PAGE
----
Story by Sandra Williams-Hervé
TORONTO, ONTARIO — It’s hard to imagine a childhood without the timeless classics of Snow White, Sleeping Beauty and Cinderella.
In 1812, brothers Jacob and Wilhelm Grimm published a collection of tales that depicted day-to-day life as central Europeans knew it — capricious and sometimes cruel.
From December 4-8, 2012, the Canadian Opera Company (COC) will be celebrating the 200th anniversary of the fairy tales of the Brothers Grimm. These brothers were known as academics, not entertainers. But they loved culture and were determined to preserve German folktales. After they discovered how enthralled children were by the tales, the Grimm brothers decided to soften — just a little — the bewitching stories and offer a moral at the end of each story.
During this week, the COC will host a variety of family-friendly programming, including two free concerts showcasing the music from the classic fairy tales as well as a milestone 500th performance of The Brothers Grimm, a touring children’s opera, composed by Dean Burry.
For many youngsters The Brothers Grimm is their first introduction to the sophisticated world of opera. Composer Dean Burry took this responsibility very seriously when first sat down in 1999 to compose the children’s opera.
“I was determined to write something that would appeal to younger people, but wouldn’t necessarily pander to them,” Burry says.
“With this opera I tried to give them something fun, entertaining, exciting and scary, and had a bit of meat to it as well.”
If you’ve been hesitant about buying a ticket to see an opera, fear not. Storytelling is at the core of opera. And, when it’s deconstructed to its basic components, opera is a simple story being told through various art forms: music, drama and dance.
Actress Claire de Sévigné, who plays multiple roles within the production, says that The Brothers Grimm is the perfect show for newcomers to the art form. “You still have the same duets and arias in the story but it is condensed into a 45-minute show.”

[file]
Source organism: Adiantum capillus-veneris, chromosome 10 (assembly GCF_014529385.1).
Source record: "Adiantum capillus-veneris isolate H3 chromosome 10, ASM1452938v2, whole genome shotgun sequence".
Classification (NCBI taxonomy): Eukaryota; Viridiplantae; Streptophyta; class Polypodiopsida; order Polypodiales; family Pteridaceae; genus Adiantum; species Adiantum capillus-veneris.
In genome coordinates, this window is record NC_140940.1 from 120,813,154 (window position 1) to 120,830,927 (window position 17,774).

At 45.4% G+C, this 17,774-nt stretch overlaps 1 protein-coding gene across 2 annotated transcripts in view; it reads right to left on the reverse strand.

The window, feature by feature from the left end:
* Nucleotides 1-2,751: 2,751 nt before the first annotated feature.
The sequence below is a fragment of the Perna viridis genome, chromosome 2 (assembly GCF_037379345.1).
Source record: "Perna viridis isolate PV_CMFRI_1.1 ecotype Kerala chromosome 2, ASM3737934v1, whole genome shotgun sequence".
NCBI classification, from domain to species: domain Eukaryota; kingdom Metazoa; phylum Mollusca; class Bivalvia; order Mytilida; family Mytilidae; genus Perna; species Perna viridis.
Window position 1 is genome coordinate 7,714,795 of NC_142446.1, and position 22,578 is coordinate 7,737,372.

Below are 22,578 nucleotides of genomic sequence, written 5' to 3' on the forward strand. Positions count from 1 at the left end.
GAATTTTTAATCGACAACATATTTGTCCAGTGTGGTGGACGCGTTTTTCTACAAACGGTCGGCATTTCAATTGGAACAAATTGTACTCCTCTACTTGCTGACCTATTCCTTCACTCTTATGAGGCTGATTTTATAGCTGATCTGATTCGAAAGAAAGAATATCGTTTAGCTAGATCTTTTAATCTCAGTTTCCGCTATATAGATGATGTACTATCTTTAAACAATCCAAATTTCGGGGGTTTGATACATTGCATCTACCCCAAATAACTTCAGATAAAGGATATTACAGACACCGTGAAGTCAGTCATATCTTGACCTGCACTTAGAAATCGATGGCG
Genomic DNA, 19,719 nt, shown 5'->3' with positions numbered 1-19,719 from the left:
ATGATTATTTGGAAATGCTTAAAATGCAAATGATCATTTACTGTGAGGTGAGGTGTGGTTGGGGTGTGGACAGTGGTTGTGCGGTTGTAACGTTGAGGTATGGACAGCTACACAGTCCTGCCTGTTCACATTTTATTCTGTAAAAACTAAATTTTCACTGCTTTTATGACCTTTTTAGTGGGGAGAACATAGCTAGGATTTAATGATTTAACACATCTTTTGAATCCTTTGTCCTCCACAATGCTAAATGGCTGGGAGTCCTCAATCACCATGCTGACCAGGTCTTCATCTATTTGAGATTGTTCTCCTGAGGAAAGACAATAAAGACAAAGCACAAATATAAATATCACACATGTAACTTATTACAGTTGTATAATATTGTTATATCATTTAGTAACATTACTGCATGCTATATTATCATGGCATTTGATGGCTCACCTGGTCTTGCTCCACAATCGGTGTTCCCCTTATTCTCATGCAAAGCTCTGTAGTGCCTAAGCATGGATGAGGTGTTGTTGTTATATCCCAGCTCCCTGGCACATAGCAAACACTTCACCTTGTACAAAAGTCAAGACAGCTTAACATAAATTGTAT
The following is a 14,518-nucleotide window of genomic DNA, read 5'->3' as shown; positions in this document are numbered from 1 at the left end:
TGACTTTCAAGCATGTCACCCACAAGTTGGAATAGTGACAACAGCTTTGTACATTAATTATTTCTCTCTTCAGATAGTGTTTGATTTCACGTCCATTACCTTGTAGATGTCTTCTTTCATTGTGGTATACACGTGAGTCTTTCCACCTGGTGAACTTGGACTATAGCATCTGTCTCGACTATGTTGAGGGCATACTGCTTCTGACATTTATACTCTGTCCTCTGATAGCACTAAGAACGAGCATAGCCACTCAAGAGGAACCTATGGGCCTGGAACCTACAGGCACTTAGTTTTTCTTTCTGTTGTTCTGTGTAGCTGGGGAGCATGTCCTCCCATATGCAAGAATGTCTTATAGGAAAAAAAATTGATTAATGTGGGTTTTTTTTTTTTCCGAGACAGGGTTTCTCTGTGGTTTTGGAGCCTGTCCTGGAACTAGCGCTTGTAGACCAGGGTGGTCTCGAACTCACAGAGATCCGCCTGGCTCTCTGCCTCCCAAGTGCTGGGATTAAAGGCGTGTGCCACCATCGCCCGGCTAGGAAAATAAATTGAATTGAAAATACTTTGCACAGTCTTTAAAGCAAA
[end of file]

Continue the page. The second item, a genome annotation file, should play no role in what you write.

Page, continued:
“People know these stories regardless of their background or age group,” adds Katherine Semcesen, the COC’s associate director of Education and Outreach. “In opera, The Brothers Grimm inspired many different operas as well.”
GrimmFest doesn’t just stop at the retelling of German fables. The company takes storytelling to the next level by introducing audiences to storytelling from different traditions. On Wednesday, December 5, the performers will stage Fairy Tales from Faraway Lands as part of the company’s free concert services.
Curious? Then join in the fun with Egyptian-Canadian artist Maryem Tollar as she explores unforgettable tales, legends and myths from all around the world. Tollar and company will showcase stories from Arabic, African, Persian, Balkan and Roma gypsy cultures.
With entertaining fantasy-filled plotlines that feature the conflict between good and evil, it’s no wonder the Grimms’ collection of tales naturally lends itself to the world of opera.
More About GrimmFest
Locations: Four Seasons Centre for the Performing Arts, 145 Queen St. W. (at University Avenue)
North York Central Library Auditorium, 5120 Yonge St. (north of Sheppard Avenue) 416-395-5639.
Daniels Spectrum , 585 Dundas St. E. (east of Parliament Street)
Tickets: Mostly free
Tickets to The Brothers Grimm at Daniels Spectrum: $25 for adults, $15 for children (15 and under). Tickets can be purchased online at coc.ca or by contacting COC Ticket Services at 416-363-8231.
More Info: For a complete schedule of events, please visit www.coc.ca/ExploreAndLearn/GrimmFest.aspx.
Telephone: 416-363-8231 (long distance in Canada and the U.S. 1-800-250-4653)